When you take a picture in the dark with Conover’s Apple iPhone, there is no flash or any light that comes from the phone that could be mistaken for a laser.

In a witness statement by a Mountain City officer, is says the deputy asked about the picture rather than looking for a laser.

“If you arrested me, wouldn’t you take the laser?  If you arrested me, wouldn’t you take the camera?” said Conover.

He expects these charges to be dismissed.

“This guy maliciously arrested me, charging me with phony charges that he don’t even understand himself,” Conover said.

The American Civil Liberties Union would not comment on Conover’s case without fully reviewing the allegations, but told us there is no law that prohibits anyone from taking photographs in public areas, even of police.  Taking photos is protected by the First Amendment.  Conover is ordered to appear in a Johnson County court on August 6th.

Source

A good resource utilized by photographers that gives an overview of a photographer’s rights can be found here.

ACLU to file suit against FISA

July 13, 2008

Wired’s Threat Level blog reports that the American Civil Liberties Union has filed a lawsuit contesting the constitutionality of the Foreign Intelligence Surveillance Act. Recently passed by both the House and Senate, FISA was signed into law on Thursday by President Bush. The ACLU has fought aspects of FISA in the past. The new complaint (PDF) alleges the following: “The law challenged here supplies none of the safeguards that the Constitution demands. It permits the government to monitor the communications of U.S. Citizens and residents without identifying the people to be surveilled; without specifying the facilities, places, premises, or property to be monitored; without observing meaningful limitations on the retention, analysis, and dissemination of acquired information; without obtaining individualized warrants based on criminal or foreign intelligence probable cause; and, indeed, without even making prior administrative determinations that the targets of surveillance are foreign agents or connected in any way, however tenuously, to terrorism.”

Source

The Petty Police State in Dallas, Texas

June 23, 2008

From Common Sense with Paul Jacob

Petty Police State

June 19, 2008

Could the most important thing one does for one’s community be to send a pocket copy of the U.S. Constitution to local politicians and police?

Some officers in the Dallas Police Department are doing things against the letter and the spirit of our laws. After writing a traffic ticket up, and getting the signature, too many on the force then add on infractions.

Gretchen West was stopped for a burned-out tail light. She took away her ticket for $220. And paid. Then she got a letter in the mail, saying she owed an extra $378 for failing to wear a seatbelt and driving without her headlights on.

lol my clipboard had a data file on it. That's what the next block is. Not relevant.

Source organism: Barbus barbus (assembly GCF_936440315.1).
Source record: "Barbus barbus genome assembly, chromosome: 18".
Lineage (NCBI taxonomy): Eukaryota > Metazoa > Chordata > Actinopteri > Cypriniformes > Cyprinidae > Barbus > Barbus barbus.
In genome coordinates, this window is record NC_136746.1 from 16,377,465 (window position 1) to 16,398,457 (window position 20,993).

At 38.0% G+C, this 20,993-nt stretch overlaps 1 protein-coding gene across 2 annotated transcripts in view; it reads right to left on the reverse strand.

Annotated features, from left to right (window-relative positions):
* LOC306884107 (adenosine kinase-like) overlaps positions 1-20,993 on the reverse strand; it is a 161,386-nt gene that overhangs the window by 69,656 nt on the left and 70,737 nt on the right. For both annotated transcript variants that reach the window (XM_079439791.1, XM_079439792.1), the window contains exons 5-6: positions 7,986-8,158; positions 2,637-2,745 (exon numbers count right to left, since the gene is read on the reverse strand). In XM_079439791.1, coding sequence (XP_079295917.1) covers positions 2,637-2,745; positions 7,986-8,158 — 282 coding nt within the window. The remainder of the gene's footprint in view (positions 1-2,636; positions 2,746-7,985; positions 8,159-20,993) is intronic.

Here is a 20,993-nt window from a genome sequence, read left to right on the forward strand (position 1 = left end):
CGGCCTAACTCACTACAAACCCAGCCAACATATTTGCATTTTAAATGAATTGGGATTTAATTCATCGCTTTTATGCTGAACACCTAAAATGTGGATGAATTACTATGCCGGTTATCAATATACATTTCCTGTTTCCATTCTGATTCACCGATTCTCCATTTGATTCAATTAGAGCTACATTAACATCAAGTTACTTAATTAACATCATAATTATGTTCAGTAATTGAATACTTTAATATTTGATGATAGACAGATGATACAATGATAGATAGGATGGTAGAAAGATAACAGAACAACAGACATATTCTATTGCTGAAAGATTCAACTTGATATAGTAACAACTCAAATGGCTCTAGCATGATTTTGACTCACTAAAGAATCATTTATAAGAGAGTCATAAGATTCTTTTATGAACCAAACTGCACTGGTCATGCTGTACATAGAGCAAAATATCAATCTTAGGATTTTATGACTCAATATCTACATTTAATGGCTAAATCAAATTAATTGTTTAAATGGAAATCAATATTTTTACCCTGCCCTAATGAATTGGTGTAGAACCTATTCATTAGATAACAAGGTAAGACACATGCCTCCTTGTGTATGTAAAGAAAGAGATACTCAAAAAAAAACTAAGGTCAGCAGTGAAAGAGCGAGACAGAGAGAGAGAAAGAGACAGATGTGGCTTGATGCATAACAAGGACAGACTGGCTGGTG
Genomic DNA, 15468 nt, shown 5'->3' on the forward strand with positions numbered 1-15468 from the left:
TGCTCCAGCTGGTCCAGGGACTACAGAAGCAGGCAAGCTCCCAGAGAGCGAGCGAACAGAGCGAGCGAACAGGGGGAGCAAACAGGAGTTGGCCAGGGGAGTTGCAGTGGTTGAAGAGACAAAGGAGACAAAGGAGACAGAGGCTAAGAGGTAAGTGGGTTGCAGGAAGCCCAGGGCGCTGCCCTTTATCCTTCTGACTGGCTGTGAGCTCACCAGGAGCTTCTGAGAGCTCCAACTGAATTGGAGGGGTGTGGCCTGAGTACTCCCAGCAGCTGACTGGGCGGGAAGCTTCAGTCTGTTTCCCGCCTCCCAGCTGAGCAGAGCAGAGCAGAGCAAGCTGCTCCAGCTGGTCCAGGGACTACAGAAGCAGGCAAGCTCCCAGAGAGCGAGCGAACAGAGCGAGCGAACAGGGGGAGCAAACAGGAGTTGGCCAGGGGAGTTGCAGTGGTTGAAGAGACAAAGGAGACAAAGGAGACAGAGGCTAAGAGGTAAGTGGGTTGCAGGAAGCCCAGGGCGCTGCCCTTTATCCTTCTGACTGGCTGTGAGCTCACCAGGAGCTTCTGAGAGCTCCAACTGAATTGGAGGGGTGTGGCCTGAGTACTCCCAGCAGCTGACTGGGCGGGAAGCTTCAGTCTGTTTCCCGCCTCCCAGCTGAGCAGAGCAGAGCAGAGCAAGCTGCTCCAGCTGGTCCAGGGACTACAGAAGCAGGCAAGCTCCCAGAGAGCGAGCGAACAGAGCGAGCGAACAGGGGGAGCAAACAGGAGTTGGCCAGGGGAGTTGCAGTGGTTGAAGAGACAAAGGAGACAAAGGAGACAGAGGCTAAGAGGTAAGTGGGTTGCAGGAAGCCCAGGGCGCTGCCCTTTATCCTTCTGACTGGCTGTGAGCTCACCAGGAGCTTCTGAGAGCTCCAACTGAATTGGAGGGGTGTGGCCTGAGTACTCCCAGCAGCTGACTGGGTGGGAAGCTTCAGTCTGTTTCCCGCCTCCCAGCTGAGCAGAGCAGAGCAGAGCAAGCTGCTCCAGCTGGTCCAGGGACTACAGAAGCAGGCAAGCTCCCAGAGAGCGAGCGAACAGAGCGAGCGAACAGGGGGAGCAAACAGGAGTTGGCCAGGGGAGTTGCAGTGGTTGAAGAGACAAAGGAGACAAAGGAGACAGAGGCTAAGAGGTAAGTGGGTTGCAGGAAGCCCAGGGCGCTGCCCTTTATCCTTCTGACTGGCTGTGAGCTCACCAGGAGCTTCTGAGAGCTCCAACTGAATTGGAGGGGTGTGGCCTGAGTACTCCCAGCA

But, but . . . the officer had not mentioned those alleged violations!

The Dallas Morning News informs us that an assistant city attorney documented about a dozen cases like this in recent months.

This weird twist on ex post facto law is Kafkaesque, actually, the kind of thing you’d expect from a police state.

Now, I know: Dallas, Texas, today, is a better place to live in than was Moscow, USSR, circa 1950. The Soviets set in place a totalitarian police state.

Here in America, when our rulers and enforcers forget the importance of the rule of law, and the primacy of citizen liberties, they tend to set up not totalitarian police states but petty ones.

Sure, the pettiness is a bit of a relief. But it’s just not the American way.

This is Common Sense. I’m Paul Jacob.

And, according to Pegasus News, you can now pay your tickets, legitimate and (allegedly) fabricated online. How convenient!

Paying traffic citations is now a lot more convenient, thanks to the City of Dallas Court Services new e-Payment System.

“We want to give customers every possible opportunity to pay their tickets,” said Director of Court and Detention Services Gloria Carter. “We’re pleased to be able to offer this online option, which we believe will make paying traffic citations simpler and more convenient.”

To pay citations online, visit www.dallascityhall.com and click on “other tickets” in the left hand margin. After reading the “Terms and Conditions” page, click on “Make Payment” at the bottom of the page and enter the information on the citation. The system will provide a total due and accept payment by credit card or personal/business check.

This 24 hour convenience is in addition to the 24 hour, seven days a week window operation for handling Class C Misdemeanors at the Lew Sterrett Justice Center Lobby , 111 W. Commerce.